Manguso's style of writing lends power to her recounting of her ordeal by the number of things she leaves out that might be otherwise standard in a facing-your-own-mortality chronicle like this. To me, Manguso's disease represents the first kind of decay as the coating around her nerves disintegrates, leaving her practically unable to move, but as her condition takes up more and more of her life, her view of the world and its possibilities shrinks to the hospital bed till it's almost unimaginable that she will get up again. This is the decay of confidence, of viewing her condition as an anvil perpetually about to drop on her head. Yet Manguso writes about it so movingly, she relies on a perspective I wouldn't expect her to have on her ordeal, making it imaginable.

This isn't the kind of book you would want to buy for someone suffering from a chronic illness, necessarily, but a friend or family member may appreciate it to be able to enter into the mindset of someone who is going through something like Manguso's ordeal.

23 July 2012

NYC: Book Culture Amazon Local deal

My beloved Book Culture which I used to live three blocks from in Morningside Heights has a Amazon Local group deal today. Please buy it, and then go and way overspend to support this great bookstore.

"Bad timing" or great timing?

It's understandable that Simon & Schuster would try to soft-pedal its official biography, due out this fall, of Penn State head coach Joe Paterno. On the other hand, it might be of even more interest due to the scandal and people wanting to see how the book handles it, and as the first substantial work (though probably not the last) to determine how this affects Paterno's legacy. I for one wouldn't want to avoid it based on the suggestion that the writer might be too sympathetic in it... I guess depending on degree. If this book argues what a few supporters have been arguing about Paterno, despite the evidence in the Freeh report, that would be another matter.

At least they didn't stick with THE GRAND EXPERIMENT for a title.

19 July 2012

Getting caught reading?

I love posting about what I see people reading on the subway, and the blog Underground New York Public Library is like a glorious visual enlargement of that. Photographer Ourit Ben-Haim captures some incredible images of regular old subway riders captivated by their books of all shapes, sizes and colors.

That said I feel like it's a slight invasion of privacy to post people's photos without permission, even for so glorious a cause. What about people who are reading books they don't want their work supervisors or friends to know about? (You could say, "Then they shouldn't read them on the subway," and maybe you'd be right in saying that.) Maybe they have other concerns, like privacy around where they live (and what lines they take) for personal reasons.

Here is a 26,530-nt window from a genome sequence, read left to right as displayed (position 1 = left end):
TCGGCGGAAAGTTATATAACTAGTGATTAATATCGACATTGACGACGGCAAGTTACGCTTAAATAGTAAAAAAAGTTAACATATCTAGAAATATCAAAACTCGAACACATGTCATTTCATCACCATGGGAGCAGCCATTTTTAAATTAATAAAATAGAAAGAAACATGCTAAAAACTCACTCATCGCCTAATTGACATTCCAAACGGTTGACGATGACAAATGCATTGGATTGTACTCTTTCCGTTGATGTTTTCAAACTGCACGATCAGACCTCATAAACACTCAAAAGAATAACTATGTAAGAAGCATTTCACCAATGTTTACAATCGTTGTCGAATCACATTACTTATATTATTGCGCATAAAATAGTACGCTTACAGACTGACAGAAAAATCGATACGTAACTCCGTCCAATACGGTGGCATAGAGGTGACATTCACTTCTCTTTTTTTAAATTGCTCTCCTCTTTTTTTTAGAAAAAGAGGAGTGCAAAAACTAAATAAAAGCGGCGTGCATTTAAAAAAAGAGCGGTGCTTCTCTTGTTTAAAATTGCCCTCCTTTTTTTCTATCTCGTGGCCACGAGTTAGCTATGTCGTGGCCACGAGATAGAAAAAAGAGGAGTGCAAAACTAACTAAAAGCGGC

Ben-Haim's website offers this answer:
Is it wrong to take photographs of people without their permission?
Legally, it’s not wrong. There are legal limits to what I can do with the photographs but none of those things are things I’m doing or interested in doing.
Ethically, it’s a gray area. The ethics of Street Photography is a topic that I continue to reflect on. I’m not running amok taking photographs without any regard for my subjects. Street Photography is a complex art form with its own subtle language of communication. I listen to cues when I see them and I present my subjects respectfully. For an alternative answer to this question click here
"Legally, it's not wrong" is a fairly entitled attitude to take. Just because she claims she's not "running amok" doesn't mean that everyone in the subway is giving her permission to be captured.

Would I let Ben-Haim use my picture, if I caught her in the act? I don't know. Which is more, my desire to see UNYPL succeed or my desire not to become a meme on Reddit? (That would be more "in my interest" than as Ben-Haim argues in a subsequent post that me being put on film is in our collective interest.) I guess the point is, I probably wouldn't catch her, because I'd be too busy reading.

Fugly is the new YA

Last night I went to see Heather Cocks and Jessica Morgan, AKA the "Fug Girls," at WORD Bookstore in Brooklyn.

If I ever get to go to the Oscars, I will email the Fug Girls and beg for their style advice so as not to embarrass myself on the red carpet. Most of the time, though, I visit their site Go Fug Yourself for the jokes, not the practical tips. Runaway blog successes are a dime a dozen now, but GFY was one of the first I remember. The site serves up examples of celebrity how-not-tos like "Scrolldown Fugs" (outfits with great tops and terrible bottoms) and "Fug the Covers" (terrible magazine design) as well as hosting the annual "Fug Madness" fashion bracket. (Vanessa Hudgens won this year.) Cocks writes posts in the voice of Britney Spears, a tradition dating back to her 2007 breakdown, and sometimes "Intern George" (Clooney) answers fan mail and random spam.

Cocks and Morgan, who now work on the site full time, met as writers at that old recap paradise, Television Without Pity, and bonded over their love of sports and ridiculous celebrity fashion. The writers have recently branched out into YA with their books SPOILED and MESSY, which they write alongside 5-6 posts a day each. I haven't read SPOILED and MESSY yet, but I gather that they follow two daughters of an aging blockbuster actor, one who grew up in Hollywood splendor, the other who only finds out about her famous parentage as a teenager.